The first civic body

Print edition : September 05, 2014

A view of Ripon Building, the seat of the Corporation of Chennai. It was built in the neoclassical style by Loganatha Mudaliar in 1913. Photo: V. Ganesan

Dr P.V. Cherian, Mayor of Madras, vaccinating a resident of Gokulam Colony on Lloyds Road during the revaccination programme of the Corporation in 1949. Photo: The Hindu Archives

Set up in 1688, the Corporation of Madras, the first civic body of its kind in India, has done pioneering work despite many ups and downs.

IN 1688, when the Corporation of Madras was established as the first civic body of its kind in India, it limits did not exceed “ten miles from Fort St. George”. Today, the administrative limits of the Corporation of Chennai stretch up to 43 kilometres on the coast of the Bay of Bengal from Kathivakkam in the north to Uthandi in the south and extend inland up to Ambattur in the west and Meenambakkam in the south-west. The growth of the most important urban agglomeration in Tamil Nadu has been remarkable. It was Sir Josiah Child, one of the directors of the East India Company in London, who recommended the establishment of the Corporation, but the formation of the municipal institution is considered the biggest achievement of Elihu Yale, the Governor at Fort St. George.

In 1901, the corporation had 30 divisions (wards) covering 68 square kilometres. Today, it has 15 zones with 200 wards and covers an area 426 sq. km. The Census of the Town of Madras, 1871, mentions the number of residents in 1687 as about 50,000. The population of the city went up from 5.40 lakh in 1901 to approximately 65 lakh in 2011.

Ever since its inauguration on September 29, 1688, and the appointment of Nathaniel Higginson as the first Mayor, the Corporation has tried to be representative. The first council had 12 aldermen to assist the Mayor in the administration. Of them, “three were to be selected permanently from the East India Company’s servants, while the other nine should be the heads of the representatives of various religious and ethnic groups in Fort St. George, Armenian, Portuguese, Hebrew, Gentue and Moors”, notes Walter J. Fischel in a paper on “The Jewish Merchant-Colony in Madras (Fort St. George) during the 17th and 18th centuries” ( Journal of the Economic and Social History of the Orient, Vol. 3, No. 2, August 1960).

It was only after the British took over the administrative control of the Indian colonial cities in 1858 that the municipal corporations in India got the powers to levy taxes and provide urban facilities.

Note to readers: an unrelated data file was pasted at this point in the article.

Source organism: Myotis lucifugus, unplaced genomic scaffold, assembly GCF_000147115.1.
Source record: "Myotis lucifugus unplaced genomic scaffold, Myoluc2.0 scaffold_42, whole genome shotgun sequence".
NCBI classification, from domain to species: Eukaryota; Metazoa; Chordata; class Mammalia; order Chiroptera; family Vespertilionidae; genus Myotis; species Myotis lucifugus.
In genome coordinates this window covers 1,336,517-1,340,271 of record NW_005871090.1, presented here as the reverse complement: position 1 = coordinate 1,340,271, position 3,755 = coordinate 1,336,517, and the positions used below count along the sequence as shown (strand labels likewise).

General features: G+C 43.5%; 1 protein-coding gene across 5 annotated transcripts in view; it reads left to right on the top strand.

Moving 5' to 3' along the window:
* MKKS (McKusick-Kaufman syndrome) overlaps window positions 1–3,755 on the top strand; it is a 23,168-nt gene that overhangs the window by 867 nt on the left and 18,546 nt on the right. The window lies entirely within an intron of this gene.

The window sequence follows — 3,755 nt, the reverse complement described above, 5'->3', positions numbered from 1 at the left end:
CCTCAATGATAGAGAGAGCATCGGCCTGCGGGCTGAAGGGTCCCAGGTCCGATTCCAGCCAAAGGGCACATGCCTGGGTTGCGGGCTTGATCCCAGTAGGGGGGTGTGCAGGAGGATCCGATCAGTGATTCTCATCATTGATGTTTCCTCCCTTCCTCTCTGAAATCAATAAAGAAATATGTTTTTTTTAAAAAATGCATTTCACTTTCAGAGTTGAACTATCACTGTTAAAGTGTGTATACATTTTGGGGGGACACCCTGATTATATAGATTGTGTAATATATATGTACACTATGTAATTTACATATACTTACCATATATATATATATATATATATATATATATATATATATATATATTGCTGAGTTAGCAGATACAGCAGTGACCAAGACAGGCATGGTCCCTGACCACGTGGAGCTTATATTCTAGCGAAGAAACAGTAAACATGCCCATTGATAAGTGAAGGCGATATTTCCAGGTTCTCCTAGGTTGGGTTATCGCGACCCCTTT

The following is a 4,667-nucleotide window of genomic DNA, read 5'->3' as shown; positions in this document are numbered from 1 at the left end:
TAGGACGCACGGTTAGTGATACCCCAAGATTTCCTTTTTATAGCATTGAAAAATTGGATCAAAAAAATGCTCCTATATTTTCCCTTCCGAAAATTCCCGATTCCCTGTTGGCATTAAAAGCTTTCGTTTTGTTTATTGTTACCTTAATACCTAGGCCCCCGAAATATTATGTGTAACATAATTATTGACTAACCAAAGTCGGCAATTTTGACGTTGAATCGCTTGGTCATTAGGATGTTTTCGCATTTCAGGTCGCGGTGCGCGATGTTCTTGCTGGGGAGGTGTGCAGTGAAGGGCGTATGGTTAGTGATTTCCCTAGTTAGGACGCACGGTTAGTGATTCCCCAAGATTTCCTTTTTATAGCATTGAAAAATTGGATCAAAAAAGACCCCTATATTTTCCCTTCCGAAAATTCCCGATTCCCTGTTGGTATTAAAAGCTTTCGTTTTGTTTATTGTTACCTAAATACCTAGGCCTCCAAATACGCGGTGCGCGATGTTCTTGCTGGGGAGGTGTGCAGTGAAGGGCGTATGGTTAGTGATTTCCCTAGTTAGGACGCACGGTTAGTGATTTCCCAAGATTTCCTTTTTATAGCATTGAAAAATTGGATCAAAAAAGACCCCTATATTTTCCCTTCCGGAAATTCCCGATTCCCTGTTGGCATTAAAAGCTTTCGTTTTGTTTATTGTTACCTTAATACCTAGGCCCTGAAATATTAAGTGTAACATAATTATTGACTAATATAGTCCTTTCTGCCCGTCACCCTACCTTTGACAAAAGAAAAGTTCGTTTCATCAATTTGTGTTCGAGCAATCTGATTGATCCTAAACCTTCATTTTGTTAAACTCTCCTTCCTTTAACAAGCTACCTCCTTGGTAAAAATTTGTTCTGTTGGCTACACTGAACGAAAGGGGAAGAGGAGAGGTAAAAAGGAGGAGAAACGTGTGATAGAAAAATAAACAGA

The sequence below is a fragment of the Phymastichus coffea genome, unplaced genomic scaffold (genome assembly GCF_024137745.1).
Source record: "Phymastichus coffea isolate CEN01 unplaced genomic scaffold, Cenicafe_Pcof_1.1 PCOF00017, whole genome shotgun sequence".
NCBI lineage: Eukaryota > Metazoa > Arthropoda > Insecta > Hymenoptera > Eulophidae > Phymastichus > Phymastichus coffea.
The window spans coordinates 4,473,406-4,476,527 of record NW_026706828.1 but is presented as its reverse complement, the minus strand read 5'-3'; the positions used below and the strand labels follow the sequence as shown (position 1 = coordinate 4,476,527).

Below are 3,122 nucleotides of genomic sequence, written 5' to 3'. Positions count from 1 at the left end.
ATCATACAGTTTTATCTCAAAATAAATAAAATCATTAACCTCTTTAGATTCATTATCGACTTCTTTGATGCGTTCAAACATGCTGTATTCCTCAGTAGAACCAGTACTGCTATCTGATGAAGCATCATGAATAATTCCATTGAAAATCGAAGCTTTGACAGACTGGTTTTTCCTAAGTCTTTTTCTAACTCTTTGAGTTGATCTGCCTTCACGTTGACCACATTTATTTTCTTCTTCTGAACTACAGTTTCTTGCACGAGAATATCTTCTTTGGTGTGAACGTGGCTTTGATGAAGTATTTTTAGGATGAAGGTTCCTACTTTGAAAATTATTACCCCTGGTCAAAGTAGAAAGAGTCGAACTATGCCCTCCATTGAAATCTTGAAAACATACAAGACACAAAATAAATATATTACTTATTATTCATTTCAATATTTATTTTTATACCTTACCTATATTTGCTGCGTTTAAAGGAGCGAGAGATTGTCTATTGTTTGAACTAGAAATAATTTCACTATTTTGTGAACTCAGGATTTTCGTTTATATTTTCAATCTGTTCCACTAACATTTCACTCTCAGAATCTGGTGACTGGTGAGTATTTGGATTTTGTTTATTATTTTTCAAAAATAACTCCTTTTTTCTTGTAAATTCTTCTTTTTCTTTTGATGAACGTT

Susan J. Lewandowski, writing on “Urban Growth and Municipal Development in the Colonial City of Madras, 1860-1900” ( Journal of Asian Studies, Vol. 34, No. 2, February 1975), asserts that while Madras was a hub of commercial activities, industries did not develop in the region. “This was primarily due to two factors: (1) there was little encouragement given by the Madras government at this time to either indigenous or foreign industrial investment, and (2) the city was not well situated in regard to raw materials.” Because of this, Madras grew as a centre for administration and services. In the first 150 years of the corporation, the villages that formed Madras had their own functions, service castes, bazaars, and places of worship.

As expected, the civic body catered well to the “White Town” area, while neglecting Black Town. By 1900, almost a third of the city’s population lived in just over 5 per cent of the residential land in Black Town. Mortality rates were high and civic services could never keep pace. Although a water supply system was introduced in 1872, Susan Lewandowski notes that “it did not take into account the long-term implications of the city’s development, and within a short period of twenty years there were severe water shortages in its most congested neighbourhoods”. There was severe overcrowding in Black Town as large wholesale and retail markets were located there. By 1898, Moore Market was established to shift the general market out of Madras and decongest Black Town. Also conscious of the need for public transport, the corporation provided a horse-drawn tram car, which continued to be the most important form of transport from 1870 to 1900.